MIAMI — The Heat’s current 19-man roster has combined to make zero All-Star game appearances. But Miami is still widely expected to end up as one of the Eastern Conference’s eight playoff teams this season.
That may be tough for some to figure out, but the Heat feel those expectations are justified.
“There were only 12 All-Stars in the Eastern Conference last year, correct?,” Heat president Pat Riley said Friday morning in a press conference at AmericanAirlines Arena. “So we feel like we had players last year who had All-Star years, they just weren’t selected. We do have some stars on our team, but they’re not considered that [by others].”
With media day set for Monday and the start of training camp at Florida Atlantic University set for Tuesday, Riley is intrigued by this All-Star-less team that brings back 11 players from last year’s season-ending roster. And so is coach Erik Spoelstra, who made a T-shirt to set the theme for the upcoming season.
“Spo is wearing a T-shirt around with ‘True Competitor’ on it, so he’s letting people know from the beginning what he’s thinking about. I said, ‘Where did you get the T-shirt?’ He said, ‘I had it made.’ I said, ‘Why didn’t you get one for me?’ The competitiveness, I think, will be highlighted in this training camp.”
That competitiveness was born last season, when the Heat bounced back from an 11-30 start to record a 30-11 record over the second half of the season to finish 41-41. Miami became the first team in league history to go from 19 under to finish the season at .500.
“What I’m excited about more than anything, and it’s been a long time since I’ve been this excited, is the competitiveness that we’re going to see in this training camp,” Riley said. “Players, all of them, want to play. They want to start, they want minutes. That can be good and that can be bad. But it’s going to be fun to see it. Perimeters and bigs, it’s going to be fun to see the competitiveness.”
Nine players — including the core of center Hassan Whiteside, forwards James Johnson and Justise Winslow, and guards Goran Dragic, Josh Richardson, Dion Waiters and Tyler Johnson — who played more than 20 minutes per game last season return. And the offseason additions of Kelly Olynyk and first-round pick Bam Adebayo will make Spoelstra’s decisions regarding playing time even tougher.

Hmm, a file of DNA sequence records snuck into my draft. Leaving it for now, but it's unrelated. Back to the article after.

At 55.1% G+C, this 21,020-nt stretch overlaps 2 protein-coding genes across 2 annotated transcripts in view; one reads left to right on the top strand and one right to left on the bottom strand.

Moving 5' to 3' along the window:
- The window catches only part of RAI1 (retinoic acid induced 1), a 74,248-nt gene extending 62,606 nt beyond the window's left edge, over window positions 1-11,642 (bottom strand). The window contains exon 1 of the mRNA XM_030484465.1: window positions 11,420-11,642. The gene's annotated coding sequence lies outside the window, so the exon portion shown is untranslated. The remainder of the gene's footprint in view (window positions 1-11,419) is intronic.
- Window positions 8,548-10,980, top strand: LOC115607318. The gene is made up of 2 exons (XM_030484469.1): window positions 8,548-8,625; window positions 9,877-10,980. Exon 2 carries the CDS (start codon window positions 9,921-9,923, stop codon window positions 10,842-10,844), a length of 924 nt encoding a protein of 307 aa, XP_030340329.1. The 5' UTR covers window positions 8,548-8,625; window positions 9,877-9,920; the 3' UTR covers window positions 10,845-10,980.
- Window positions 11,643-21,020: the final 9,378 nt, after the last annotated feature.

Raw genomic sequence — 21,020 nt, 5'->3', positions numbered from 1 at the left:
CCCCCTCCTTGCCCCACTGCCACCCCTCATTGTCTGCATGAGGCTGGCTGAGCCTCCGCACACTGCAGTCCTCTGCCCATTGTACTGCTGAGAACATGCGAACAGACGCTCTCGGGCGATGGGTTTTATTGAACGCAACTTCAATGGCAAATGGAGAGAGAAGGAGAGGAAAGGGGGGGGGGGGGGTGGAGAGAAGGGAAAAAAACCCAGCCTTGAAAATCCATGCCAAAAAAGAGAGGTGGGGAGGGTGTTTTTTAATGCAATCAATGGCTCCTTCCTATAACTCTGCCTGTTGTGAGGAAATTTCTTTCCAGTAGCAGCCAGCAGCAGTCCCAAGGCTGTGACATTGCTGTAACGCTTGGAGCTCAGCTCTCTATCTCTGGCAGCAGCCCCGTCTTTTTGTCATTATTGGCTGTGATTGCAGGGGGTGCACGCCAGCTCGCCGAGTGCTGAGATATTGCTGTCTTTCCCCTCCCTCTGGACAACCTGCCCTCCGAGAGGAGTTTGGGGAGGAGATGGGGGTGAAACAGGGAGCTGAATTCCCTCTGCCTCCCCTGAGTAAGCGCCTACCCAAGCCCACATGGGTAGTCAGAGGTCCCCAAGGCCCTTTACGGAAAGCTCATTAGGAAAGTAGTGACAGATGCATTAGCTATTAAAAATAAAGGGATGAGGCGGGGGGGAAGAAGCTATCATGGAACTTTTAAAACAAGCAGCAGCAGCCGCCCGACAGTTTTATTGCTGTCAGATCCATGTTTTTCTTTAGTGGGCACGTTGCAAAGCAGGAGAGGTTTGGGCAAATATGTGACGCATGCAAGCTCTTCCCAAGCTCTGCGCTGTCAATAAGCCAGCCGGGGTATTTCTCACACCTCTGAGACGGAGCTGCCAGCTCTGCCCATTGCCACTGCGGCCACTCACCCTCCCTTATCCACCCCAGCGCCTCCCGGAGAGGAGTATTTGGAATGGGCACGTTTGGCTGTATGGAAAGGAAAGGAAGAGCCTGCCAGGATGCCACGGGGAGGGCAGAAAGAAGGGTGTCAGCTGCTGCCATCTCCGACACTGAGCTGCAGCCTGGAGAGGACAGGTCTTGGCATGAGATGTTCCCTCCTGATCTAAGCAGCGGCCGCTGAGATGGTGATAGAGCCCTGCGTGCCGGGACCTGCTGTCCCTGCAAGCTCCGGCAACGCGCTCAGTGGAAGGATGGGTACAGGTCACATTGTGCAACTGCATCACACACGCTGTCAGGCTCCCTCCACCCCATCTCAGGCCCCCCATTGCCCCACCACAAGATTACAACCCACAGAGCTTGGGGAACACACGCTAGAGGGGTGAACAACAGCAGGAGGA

Most of the preseason predictions have the Heat as the sixth-best team in the East behind the Bucks, Raptors, Wizards, Celtics and Cavaliers. But Riley believes there is an opportunity to compete for one of the top four seeds in the conference.
“I think we’re a very competitive team,” Riley said when asked where he feels the Heat stand in the East. “I do see Cleveland and Boston at the top. There’s some question marks a little bit with the Celtics, not from a talent standpoint, but they lost 10 out of their 14 or 15 players last year that had the best record in the East. And you’re not going to know how that’s going to really play out. Cleveland lost who I thought, next to Steph [Curry], was probably the best point guard, true point guard, both ways in the league in Kyrie [Irving], but got a great one back. But there are questions there.
“So I think everybody sees an opportunity. I know we see an opportunity, because there isn’t a Golden State in our conference, or a San Antonio or maybe a Houston or whoever might be more consistent. There are opportunities for us. And we’re going to take advantage of that.”
As you can tell, there is optimism within the Heat organization. Optimism that — like the playoffs expectations — Miami feels is justified.
“I think we’re way ahead of a rebuilding cycle and I think we’re one step away from being a very good team,” Riley said. “One step away could be the collective effort of an ensemble cast of very gifted players or one step away could be a move that could bring a player here. I do think we have the assets for that but I do think we have the inner strength of a team to take a step forward.”
And the competitiveness.